Chelsea defender Antonio Rudiger knows that they must beat Arsenal at the Emirates on Saturday to keep their top four hopes alive.After their 2-1 home win against Newcastle United on Saturday, Chelsea will travel to Arsenal on Saturday evening for what promises to be a tough derby game.The Blues are six points ahead of both fifth-placed Arsenal and a resurgent Manchester United side who are sixth on goal difference.And Rudiger believes that a victory at Arsenal will go a long way to help Chelsea achieve their top-four ambitions.Chelsea hat-trick hero Tammy Abraham hopes for more Andrew Smyth – September 14, 2019 Tammy Abraham hopes this season will be his big breakthrough at Chelsea after firing his first hat-trick for the club in Saturday’s 5-2 win at Wolves.“It was an important win [against Newcastle]. Now we run away a bit from Arsenal and next week we are playing against them,” he told the club’s website.“It’s a derby and also a very important game for staying in the top four.“We have to secure the top four as quickly as possible. If something different happens we can still be title contenders then why not, but if we have the chance to go ahead of Arsenal and also Man United we have to win our games.”
Mirza Fakhrul Islam AlamgirBangladesh Nationalist Party (BNP) secretary general Mirza Fakhrul Islam Alamgir on Saturday asked what development really means when it is announced from a bulletproof platform set up over a lake, that Bangladesh is a role model of development.Fakhrul posed the question while speaking at a seminar at a hotel in the capital organised by the Association of University Teachers, to mark the 53rd birthday of BNP senior vice chairman Tarique Rahman.Bangladesh Agriculture University teacher Golam Hafiz presented the keynote paper on ‘Politics of Tarique Rahman, agriculture and rural development’ at the seminar.The government organised a huge gathering of public servants and students of different schools at the capital’s Suhrawardy Udyan after a jubilant procession earlier in the day, Saturday, to celebrate UNESCO’s recognition of Bangabandhu’s 7 March speech.Criticising the celebration, Fakhrul said the ruling Awami League is talking at the top of its voice and organising big programmes.”AL is compelling school students to attend the rally. It sent letters to teachers, telling them to attend the programme or they would be sacked and the schools would be ignored. The government officials were asked to attend the rally or a month’s salary would be deducted,” he said.The BNP secretary general said a limited number of people had benefitted from “development; and they [AL men] had become billionaires.”One the contrary, the common people suffered due to power tariff hike. Their backs have been pushed up against the wall, he said, adding that nobody cared about their crisis.About the 7 March speech of Bangabandhu, Fakhrul Islam said UNESCO had included 7 March speech in its International Memory of the World Register, a list of the world’s important documentary heritage.It is good news and nobody had denied the recognition, Fakhrul said.The BNP leader went on saying, “But you are celebrating it and holding rallies when people are in crisis. The floods in the haor areas of Sylhet may return again. The price of rice has risen to Tk 50-60 per kg. The fertiliser prices have jumped three times.”Whose development has taken place, he asked, also replying, “You have attained the development.”Sustainable development does not take place if the purchasing power of the people, investment and production do not go up, Fakhrul said, adding that sustainable development cannot be achieved without sustainable democracy.Fakhrul also asked, “Who will establish good governance if the administration is destroyed?”He alleged the government had destroyed the judiciary. The chief justice was sent on forced leave as his stance went against the government. The chief justice was driven out of the country and he was forced to resign, he added.Pointing out the amendment to the constitution, Mirza Fakhrul Islam said those who have amended the constitution are not representatives of the people. A total of 154 persons were elected without contest, they have brought the amendment to the constitution and now they are talking about the national election according to that amendment.The government should give political parties at least minimum space for political programmes, he said, alleging that the government does not let the opposition hold rallies and processions. It requires 100 types of permission to hold a rally, he added.BNP does not get permission to hold any programme, Fakhrul alleged, saying that if such a situation continues, the country will turn into a ‘failed state’.Mirza Fakhrul Islam Alamgir said a Memorandum of Understanding (MoU) was signed to send back Rohingyas to Myanmar. Rohingyas who fled to Bangladesh will be sent back under the MoU, but nothing was clearly stated about what would happen to those who had come earlier, he pointed out. He also said the MoU was signed hurriedly, keeping the UN and other countries out of the process.Fakhrul alleged the prime minister could have visited China, India and Russia to seek diplomatic help but she did not do so.BNP vice chairman Abdul Awal Mintoo and senior joint secretary general Ruhul Kabir Rizvi, among others, spoke at the seminar presided over by teacher of Bangladesh Agriculture University Idris Miah.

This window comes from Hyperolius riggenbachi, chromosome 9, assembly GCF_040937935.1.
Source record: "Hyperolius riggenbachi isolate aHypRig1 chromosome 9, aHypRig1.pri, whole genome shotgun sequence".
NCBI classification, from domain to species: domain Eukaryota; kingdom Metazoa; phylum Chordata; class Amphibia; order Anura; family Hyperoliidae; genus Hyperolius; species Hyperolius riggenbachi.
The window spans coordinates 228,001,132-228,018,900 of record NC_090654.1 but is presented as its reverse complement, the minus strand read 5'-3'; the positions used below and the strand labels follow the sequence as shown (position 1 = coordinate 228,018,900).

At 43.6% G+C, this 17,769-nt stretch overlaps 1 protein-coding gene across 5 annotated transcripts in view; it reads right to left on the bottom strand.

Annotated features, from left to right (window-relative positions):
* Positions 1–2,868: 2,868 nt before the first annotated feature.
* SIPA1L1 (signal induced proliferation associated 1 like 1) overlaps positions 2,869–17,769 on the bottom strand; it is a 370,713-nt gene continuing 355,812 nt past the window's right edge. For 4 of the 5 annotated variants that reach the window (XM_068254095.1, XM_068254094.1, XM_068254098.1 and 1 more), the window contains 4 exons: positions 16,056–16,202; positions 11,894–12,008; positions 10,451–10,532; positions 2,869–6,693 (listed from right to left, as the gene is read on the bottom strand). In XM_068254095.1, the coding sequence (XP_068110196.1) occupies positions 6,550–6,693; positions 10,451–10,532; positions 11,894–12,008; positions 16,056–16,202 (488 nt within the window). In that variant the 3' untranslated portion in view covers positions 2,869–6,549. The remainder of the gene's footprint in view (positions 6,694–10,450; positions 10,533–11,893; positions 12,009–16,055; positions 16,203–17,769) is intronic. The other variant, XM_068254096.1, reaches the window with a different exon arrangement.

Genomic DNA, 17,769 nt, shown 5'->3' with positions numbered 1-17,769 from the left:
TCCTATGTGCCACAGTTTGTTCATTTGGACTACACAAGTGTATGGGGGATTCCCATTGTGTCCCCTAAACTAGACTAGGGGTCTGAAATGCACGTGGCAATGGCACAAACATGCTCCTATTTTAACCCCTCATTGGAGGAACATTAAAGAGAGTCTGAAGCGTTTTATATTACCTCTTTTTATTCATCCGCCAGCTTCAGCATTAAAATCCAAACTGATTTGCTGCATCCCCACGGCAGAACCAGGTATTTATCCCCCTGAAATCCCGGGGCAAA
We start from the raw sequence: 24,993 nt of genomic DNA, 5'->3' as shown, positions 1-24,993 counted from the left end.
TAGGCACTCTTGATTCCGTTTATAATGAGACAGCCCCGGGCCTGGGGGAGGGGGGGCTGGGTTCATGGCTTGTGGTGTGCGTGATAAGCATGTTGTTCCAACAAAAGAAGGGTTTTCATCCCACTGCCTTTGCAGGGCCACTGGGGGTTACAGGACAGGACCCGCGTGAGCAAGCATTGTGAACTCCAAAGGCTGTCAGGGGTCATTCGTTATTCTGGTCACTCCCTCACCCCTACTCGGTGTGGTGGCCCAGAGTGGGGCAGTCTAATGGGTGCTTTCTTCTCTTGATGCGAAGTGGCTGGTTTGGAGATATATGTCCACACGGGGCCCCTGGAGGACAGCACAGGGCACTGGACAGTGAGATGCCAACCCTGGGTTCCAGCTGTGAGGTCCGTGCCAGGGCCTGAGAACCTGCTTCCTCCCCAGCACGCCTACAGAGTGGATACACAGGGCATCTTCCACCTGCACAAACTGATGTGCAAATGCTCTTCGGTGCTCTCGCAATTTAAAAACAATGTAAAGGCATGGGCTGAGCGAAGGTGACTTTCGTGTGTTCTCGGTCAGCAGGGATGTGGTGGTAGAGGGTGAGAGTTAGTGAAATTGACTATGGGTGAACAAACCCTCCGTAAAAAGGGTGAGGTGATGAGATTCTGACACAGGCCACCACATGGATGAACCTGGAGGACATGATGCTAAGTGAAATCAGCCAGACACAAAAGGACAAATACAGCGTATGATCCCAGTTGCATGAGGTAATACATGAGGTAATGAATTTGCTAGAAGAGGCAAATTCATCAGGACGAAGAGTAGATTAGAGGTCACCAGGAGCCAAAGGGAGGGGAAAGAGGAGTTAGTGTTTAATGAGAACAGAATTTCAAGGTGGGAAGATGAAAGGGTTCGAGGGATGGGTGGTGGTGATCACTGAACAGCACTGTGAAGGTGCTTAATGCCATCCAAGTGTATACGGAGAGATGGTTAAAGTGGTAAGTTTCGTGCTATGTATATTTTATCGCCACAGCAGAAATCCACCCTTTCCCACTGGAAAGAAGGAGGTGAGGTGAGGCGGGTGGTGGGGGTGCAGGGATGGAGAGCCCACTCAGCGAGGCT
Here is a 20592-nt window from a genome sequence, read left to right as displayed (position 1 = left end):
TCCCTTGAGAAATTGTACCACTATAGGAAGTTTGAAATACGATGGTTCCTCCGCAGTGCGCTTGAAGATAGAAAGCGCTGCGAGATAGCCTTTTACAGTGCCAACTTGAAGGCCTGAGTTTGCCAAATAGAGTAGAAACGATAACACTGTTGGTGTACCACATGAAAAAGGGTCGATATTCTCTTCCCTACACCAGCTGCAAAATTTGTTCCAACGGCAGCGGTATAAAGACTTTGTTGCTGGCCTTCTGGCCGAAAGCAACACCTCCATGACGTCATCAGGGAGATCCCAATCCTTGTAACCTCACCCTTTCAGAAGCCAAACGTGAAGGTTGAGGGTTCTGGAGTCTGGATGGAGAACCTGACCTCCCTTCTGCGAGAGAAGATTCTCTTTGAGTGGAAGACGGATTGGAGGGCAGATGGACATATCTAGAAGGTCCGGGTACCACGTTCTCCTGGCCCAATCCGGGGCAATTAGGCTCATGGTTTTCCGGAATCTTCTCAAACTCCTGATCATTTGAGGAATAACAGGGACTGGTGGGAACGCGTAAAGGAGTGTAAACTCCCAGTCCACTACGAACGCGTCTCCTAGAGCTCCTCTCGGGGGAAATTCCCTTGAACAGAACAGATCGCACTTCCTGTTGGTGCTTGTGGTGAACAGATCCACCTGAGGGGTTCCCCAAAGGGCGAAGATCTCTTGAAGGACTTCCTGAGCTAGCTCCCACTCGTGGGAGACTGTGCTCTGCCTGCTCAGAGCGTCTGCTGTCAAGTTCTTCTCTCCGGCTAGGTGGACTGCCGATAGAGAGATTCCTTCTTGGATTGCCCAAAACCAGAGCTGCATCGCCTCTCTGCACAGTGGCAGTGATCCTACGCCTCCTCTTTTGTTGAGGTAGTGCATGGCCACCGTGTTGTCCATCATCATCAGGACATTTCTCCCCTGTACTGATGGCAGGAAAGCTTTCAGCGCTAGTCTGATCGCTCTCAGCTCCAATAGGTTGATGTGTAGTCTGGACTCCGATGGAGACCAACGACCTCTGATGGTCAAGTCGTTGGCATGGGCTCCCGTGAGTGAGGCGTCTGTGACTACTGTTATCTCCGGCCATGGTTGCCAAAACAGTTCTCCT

Dozens of blue-collar Bangladeshi workers at a factory in Dubai are preparing to sue their employer as he has not paid them in months, reports UNB.They are among a group of 300 workers stuck there without money and food. Some of them have become illegal residents after their visas expired and the company has taken no step to renew them.Bangladesh consulate’s first secretary (labour) Fakir Muhammad Munawar Hossain told UNB that 168 of the workers are Bangladeshis. “We’re in touch with them,” he said.One of them told Khaleej Times that they were penniless and had no food to eat. “Our visas are expired and our passports are still with the employer. We cannot work elsewhere as we don’t have our documents,” he said.Dar Al Ber Society charity has been distributing food items and conducted a medical camp at the workers’ accommodation on Wednesday after learning about the situation from an Indian expat.Munawar said the workers were employed by a “reputable Indian construction company” which recently went bankrupt and that some workers had not been paid in six or more months.Most of the workers’ salaries range in between 700 and 1,500 dirham (roughly Tk 16,000 and Tk 34,500).The employer, who has not been named, promised to clear the dues at the earliest, Khaleej Times reported.The UAE is one of the most preferred destinations of Bangladeshi workers in the Middle-East. Last year, they sent back $2,425.4 million or 15.6 per cent of the total remittance.Munawar said they were providing the workers with legal assistance and food but solving the problem will be a bit complex under the local law.He also spoke about an alternative. “If they give up on their demand, they can go back with the guarantee money.”But the Bangladeshi workers told him that they will move the court. “The procedures can take about seven months,” the first secretary said. “We’ll assist anyone willing to file cases and help those who want to go back.”Munawar said the problem being faced by the Bangladeshi workers was not uncommon. “Many companies are being shut down regularly and we’re doing whatever we can to help our workers,” he said.But the situation appeared to be very grim for the workers. One of them told the newspaper that they had to depend on the mercy of the passerby or nearby cafeterias for meals.”It’s too embarrassing to beg for food. We came here to work with dignity … not to beg or become illegal residents,” he said.